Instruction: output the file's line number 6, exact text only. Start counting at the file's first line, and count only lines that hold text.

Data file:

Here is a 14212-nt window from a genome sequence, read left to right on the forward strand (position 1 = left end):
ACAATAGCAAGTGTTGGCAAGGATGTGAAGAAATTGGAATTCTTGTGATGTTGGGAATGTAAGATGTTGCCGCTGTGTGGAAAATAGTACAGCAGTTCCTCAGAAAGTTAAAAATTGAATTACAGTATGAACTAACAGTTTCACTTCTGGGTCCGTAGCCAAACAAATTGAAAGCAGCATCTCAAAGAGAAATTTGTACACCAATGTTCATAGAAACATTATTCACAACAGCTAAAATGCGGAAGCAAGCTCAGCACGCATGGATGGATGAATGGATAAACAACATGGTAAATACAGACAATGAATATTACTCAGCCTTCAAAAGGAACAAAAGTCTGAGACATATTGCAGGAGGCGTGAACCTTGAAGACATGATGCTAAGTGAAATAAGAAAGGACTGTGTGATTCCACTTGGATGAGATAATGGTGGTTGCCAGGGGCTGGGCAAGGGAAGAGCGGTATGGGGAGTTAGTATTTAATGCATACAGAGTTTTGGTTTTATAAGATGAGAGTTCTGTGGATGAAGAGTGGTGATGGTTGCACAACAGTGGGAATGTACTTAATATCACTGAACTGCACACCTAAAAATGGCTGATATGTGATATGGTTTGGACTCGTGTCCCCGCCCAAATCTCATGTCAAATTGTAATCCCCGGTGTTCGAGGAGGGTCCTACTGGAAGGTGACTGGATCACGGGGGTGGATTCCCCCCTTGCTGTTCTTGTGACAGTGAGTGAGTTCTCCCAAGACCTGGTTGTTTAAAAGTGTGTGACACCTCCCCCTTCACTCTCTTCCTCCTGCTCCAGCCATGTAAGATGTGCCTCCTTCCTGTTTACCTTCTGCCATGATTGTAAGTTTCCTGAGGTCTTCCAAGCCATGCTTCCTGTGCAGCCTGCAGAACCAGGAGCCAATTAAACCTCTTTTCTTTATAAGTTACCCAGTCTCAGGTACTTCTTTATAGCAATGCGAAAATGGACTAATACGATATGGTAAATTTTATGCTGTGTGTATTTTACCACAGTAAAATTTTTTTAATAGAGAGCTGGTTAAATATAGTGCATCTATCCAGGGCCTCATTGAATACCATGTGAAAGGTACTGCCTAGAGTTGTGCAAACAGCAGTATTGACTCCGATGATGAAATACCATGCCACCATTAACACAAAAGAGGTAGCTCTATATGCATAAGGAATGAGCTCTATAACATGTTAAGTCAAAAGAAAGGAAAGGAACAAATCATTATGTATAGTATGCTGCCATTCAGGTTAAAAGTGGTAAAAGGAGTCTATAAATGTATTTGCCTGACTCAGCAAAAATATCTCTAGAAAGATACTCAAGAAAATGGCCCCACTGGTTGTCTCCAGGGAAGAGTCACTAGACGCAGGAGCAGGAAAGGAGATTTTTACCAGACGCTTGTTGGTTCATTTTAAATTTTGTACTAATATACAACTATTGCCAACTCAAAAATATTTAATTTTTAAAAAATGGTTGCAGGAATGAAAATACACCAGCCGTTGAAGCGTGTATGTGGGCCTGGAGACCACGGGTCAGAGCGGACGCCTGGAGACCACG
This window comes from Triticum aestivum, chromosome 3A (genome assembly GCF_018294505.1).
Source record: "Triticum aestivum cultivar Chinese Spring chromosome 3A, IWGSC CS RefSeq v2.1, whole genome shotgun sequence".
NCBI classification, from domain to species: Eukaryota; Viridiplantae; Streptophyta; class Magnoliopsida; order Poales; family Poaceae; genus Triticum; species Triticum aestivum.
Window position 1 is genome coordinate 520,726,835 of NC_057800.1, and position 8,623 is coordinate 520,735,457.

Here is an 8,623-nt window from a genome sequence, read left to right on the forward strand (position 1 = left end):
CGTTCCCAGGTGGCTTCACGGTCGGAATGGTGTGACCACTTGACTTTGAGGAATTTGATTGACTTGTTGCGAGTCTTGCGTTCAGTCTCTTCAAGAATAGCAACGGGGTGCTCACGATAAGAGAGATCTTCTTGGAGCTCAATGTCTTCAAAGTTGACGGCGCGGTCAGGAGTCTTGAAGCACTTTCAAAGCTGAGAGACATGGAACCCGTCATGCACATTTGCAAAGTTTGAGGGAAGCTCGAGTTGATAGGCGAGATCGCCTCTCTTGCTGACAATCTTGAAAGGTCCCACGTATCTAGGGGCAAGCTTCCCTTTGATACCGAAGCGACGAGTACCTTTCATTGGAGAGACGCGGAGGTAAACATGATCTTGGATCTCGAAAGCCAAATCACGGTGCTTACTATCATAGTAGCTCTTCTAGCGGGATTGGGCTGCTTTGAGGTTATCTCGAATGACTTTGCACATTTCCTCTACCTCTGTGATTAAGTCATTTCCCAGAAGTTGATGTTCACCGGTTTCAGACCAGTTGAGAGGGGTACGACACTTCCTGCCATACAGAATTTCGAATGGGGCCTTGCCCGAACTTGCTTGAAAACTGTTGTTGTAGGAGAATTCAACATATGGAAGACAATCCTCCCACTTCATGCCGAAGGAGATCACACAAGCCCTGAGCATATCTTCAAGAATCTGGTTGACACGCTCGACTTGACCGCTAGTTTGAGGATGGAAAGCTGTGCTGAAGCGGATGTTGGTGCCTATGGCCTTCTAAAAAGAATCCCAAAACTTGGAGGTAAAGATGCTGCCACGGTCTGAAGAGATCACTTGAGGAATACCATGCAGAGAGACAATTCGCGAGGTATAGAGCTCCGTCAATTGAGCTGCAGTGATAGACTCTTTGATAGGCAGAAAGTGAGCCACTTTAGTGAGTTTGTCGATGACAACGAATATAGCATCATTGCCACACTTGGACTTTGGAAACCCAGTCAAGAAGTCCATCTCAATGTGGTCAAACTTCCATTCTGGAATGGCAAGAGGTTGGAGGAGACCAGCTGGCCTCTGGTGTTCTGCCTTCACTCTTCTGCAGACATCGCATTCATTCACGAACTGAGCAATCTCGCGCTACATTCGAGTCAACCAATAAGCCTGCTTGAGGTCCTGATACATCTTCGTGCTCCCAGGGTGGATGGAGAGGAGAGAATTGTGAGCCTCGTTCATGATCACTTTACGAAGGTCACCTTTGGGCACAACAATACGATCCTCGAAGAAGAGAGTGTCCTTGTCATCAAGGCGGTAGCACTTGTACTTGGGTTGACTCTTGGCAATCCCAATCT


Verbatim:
Window position 1 is genome coordinate 520,726,835 of NC_057800.1, and position 8,623 is coordinate 520,735,457.